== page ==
Tuesday Jan 25 2011
Snow storage levels boost water supply optimism
By: Gus Thomson Journal Staff Writer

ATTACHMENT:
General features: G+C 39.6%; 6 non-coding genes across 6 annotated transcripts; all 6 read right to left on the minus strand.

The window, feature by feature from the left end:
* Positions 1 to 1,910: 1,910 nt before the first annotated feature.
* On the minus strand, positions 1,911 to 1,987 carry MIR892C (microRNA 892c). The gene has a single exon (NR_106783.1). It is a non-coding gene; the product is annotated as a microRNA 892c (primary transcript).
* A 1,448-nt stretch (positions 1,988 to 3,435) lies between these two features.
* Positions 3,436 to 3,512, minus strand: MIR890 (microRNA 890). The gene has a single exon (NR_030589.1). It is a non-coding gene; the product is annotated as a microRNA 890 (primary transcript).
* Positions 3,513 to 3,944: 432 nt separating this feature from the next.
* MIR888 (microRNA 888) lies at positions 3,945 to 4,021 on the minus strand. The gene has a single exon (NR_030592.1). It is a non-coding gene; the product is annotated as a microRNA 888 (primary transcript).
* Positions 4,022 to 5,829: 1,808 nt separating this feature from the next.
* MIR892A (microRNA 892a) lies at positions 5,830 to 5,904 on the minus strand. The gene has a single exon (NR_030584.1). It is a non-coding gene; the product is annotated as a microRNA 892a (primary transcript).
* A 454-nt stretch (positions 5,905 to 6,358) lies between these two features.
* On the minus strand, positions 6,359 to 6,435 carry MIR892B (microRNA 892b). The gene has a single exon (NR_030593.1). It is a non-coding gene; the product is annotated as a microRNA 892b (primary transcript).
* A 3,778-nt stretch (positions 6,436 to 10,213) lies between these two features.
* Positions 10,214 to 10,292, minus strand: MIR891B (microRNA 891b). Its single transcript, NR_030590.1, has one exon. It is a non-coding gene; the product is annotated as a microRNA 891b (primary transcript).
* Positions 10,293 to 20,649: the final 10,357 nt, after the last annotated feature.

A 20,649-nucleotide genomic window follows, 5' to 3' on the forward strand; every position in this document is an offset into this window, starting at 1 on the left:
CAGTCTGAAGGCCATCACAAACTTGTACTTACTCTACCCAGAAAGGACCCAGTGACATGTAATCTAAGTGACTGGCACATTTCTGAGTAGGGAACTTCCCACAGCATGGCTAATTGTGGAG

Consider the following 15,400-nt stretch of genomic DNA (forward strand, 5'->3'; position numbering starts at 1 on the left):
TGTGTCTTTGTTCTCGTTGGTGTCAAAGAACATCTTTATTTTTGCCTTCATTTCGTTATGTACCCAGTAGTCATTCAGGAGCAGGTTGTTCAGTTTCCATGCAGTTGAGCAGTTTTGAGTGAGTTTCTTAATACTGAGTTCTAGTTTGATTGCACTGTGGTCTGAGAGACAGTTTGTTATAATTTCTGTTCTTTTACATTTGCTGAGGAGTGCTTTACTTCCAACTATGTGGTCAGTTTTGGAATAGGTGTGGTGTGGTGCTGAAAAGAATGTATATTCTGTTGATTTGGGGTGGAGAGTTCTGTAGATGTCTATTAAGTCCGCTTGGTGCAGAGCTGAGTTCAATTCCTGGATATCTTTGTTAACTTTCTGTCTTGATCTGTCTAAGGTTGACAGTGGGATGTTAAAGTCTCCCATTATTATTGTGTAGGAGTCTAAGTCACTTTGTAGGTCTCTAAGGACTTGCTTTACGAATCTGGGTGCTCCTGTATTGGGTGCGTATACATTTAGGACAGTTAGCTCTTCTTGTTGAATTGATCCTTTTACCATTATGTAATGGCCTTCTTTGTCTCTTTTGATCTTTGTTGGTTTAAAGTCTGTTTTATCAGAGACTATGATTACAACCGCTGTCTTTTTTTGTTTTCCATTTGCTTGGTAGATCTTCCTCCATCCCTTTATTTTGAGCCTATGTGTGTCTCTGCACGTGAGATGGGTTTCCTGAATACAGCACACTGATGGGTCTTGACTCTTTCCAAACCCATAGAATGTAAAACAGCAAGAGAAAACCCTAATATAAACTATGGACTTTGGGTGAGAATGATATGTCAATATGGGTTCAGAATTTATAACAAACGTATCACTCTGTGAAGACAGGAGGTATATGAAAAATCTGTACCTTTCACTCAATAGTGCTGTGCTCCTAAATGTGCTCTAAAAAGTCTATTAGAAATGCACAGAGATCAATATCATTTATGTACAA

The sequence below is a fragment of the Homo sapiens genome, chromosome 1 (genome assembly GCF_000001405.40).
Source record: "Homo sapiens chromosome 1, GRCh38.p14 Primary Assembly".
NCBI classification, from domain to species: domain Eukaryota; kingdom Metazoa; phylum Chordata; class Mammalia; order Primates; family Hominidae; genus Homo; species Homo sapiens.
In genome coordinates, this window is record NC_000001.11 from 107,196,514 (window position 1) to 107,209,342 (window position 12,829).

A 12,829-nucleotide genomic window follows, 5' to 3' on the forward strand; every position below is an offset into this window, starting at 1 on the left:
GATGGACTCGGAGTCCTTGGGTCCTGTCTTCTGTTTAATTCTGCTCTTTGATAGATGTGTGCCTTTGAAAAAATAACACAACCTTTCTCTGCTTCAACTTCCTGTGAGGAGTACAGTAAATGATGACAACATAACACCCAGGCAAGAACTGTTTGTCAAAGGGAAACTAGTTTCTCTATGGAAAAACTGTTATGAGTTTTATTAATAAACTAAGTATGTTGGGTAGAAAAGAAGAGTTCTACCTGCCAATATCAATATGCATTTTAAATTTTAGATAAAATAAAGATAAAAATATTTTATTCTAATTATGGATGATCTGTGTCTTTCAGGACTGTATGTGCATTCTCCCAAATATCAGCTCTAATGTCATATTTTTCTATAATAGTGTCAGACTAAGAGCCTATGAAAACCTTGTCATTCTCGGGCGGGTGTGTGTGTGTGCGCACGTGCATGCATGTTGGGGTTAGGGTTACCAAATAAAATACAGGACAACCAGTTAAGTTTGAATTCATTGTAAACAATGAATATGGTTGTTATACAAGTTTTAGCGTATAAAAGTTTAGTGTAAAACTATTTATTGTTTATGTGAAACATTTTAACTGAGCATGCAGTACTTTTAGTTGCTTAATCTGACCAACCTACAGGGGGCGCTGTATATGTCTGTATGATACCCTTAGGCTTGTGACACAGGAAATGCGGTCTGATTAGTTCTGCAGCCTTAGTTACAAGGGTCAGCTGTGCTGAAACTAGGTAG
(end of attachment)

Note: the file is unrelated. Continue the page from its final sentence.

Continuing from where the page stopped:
Auburn and the Sierra Nevada are drying out after a late-2010 surge in rain and snow. But the outlook is still filled with hope that the last few days of relatively dry conditions don’t signal a long-term change in the weather. Sunshine is in the forecast Tuesday and Wednesday, with temperatures above average at 67 degrees. Over the season so far, Auburn has recorded 24.25 inches of rain compared to 15.1 inches last year and a seasonal average of 18.07 inches. A series of storms has correspondingly left the Sierra with plenty of snow to boost the water supply outlook for the coming year. The U.S. Department of the Interior is already predicting that if present conditions continue, agricultural, municipal and industrial water contractors customers, as well as wildlife refuges, are likely to receive increased water allocations. For the effort to restore a salmon run in the Auburn Ravine, increased runoff from more water and snow storage in the Sierra is good news. Jack Sanchez, Save Auburn Ravine Salmon and Steelhead president and volunteer coordinator, said Monday that higher water levels should give the fish a better chance of moving upstream. “The snowpack is going to bode well for this coming fall because that’s the time when they want as much water as possible,” Sanchez said. Sanchez said the lull in the rain and snow should be only temporary with March historically the best month for snowfall still to come. The California Department of Water Resources’ first snow survey of the water year in late December reported snow water content to be 198 percent of normal statewide – compared with 85 percent of normal on the first snow survey of the previous year. Precipitation in Northern California is currently about 68 percent of the seasonal average compared to 33 percent last year at this time – with at least four more normally wet months to go. In addition, the snow water content in the Northern Sierra is about 174 percent of average for this time of year. Conditions are also looking good for water storage at Placer County Water Agency reservoirs in the Sierra. Pacific Gas & Electric is forecasting an above-average runoff year for both the French Meadows and Hell Hole basins. Jon Mattson, water agency hydro engineer, said Hell Hole should reach full capacity in June and French Meadows should reach its federally mandated upper limit the same month.